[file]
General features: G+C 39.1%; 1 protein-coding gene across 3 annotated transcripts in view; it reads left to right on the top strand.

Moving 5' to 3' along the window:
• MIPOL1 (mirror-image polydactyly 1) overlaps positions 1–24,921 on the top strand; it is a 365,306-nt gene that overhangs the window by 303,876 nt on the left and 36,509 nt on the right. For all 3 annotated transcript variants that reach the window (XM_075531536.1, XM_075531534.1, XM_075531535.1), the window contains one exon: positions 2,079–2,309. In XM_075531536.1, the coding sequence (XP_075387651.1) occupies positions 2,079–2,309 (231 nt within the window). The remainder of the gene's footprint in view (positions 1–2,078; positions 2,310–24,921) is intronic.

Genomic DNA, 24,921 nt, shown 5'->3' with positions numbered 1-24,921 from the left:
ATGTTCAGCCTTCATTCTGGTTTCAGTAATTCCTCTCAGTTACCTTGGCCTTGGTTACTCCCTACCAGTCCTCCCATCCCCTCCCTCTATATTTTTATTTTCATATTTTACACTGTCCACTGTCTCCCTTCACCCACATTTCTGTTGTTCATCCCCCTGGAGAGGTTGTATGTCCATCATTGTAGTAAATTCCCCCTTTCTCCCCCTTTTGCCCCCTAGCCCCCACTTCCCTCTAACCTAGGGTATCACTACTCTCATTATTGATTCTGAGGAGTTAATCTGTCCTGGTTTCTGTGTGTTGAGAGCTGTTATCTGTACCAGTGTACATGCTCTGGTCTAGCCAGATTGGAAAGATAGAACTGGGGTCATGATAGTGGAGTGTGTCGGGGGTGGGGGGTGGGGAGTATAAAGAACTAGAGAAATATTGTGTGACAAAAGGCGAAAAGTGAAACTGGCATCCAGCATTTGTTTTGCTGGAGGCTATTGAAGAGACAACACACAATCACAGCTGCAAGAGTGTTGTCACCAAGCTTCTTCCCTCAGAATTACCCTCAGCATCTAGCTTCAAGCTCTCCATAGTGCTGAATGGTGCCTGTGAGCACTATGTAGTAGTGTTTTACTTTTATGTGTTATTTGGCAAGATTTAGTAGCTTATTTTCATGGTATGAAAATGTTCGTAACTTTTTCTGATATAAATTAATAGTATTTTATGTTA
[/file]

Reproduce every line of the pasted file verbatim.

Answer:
General features: G+C 39.1%; 1 protein-coding gene across 3 annotated transcripts in view; it reads left to right on the top strand.

Moving 5' to 3' along the window:
• MIPOL1 (mirror-image polydactyly 1) overlaps positions 1–24,921 on the top strand; it is a 365,306-nt gene that overhangs the window by 303,876 nt on the left and 36,509 nt on the right. For all 3 annotated transcript variants that reach the window (XM_075531536.1, XM_075531534.1, XM_075531535.1), the window contains one exon: positions 2,079–2,309. In XM_075531536.1, the coding sequence (XP_075387651.1) occupies positions 2,079–2,309 (231 nt within the window). The remainder of the gene's footprint in view (positions 1–2,078; positions 2,310–24,921) is intronic.

Genomic DNA, 24,921 nt, shown 5'->3' with positions numbered 1-24,921 from the left:
ATGTTCAGCCTTCATTCTGGTTTCAGTAATTCCTCTCAGTTACCTTGGCCTTGGTTACTCCCTACCAGTCCTCCCATCCCCTCCCTCTATATTTTTATTTTCATATTTTACACTGTCCACTGTCTCCCTTCACCCACATTTCTGTTGTTCATCCCCCTGGAGAGGTTGTATGTCCATCATTGTAGTAAATTCCCCCTTTCTCCCCCTTTTGCCCCCTAGCCCCCACTTCCCTCTAACCTAGGGTATCACTACTCTCATTATTGATTCTGAGGAGTTAATCTGTCCTGGTTTCTGTGTGTTGAGAGCTGTTATCTGTACCAGTGTACATGCTCTGGTCTAGCCAGATTGGAAAGATAGAACTGGGGTCATGATAGTGGAGTGTGTCGGGGGTGGGGGGTGGGGAGTATAAAGAACTAGAGAAATATTGTGTGACAAAAGGCGAAAAGTGAAACTGGCATCCAGCATTTGTTTTGCTGGAGGCTATTGAAGAGACAACACACAATCACAGCTGCAAGAGTGTTGTCACCAAGCTTCTTCCCTCAGAATTACCCTCAGCATCTAGCTTCAAGCTCTCCATAGTGCTGAATGGTGCCTGTGAGCACTATGTAGTAGTGTTTTACTTTTATGTGTTATTTGGCAAGATTTAGTAGCTTATTTTCATGGTATGAAAATGTTCGTAACTTTTTCTGATATAAATTAATAGTATTTTATGTTA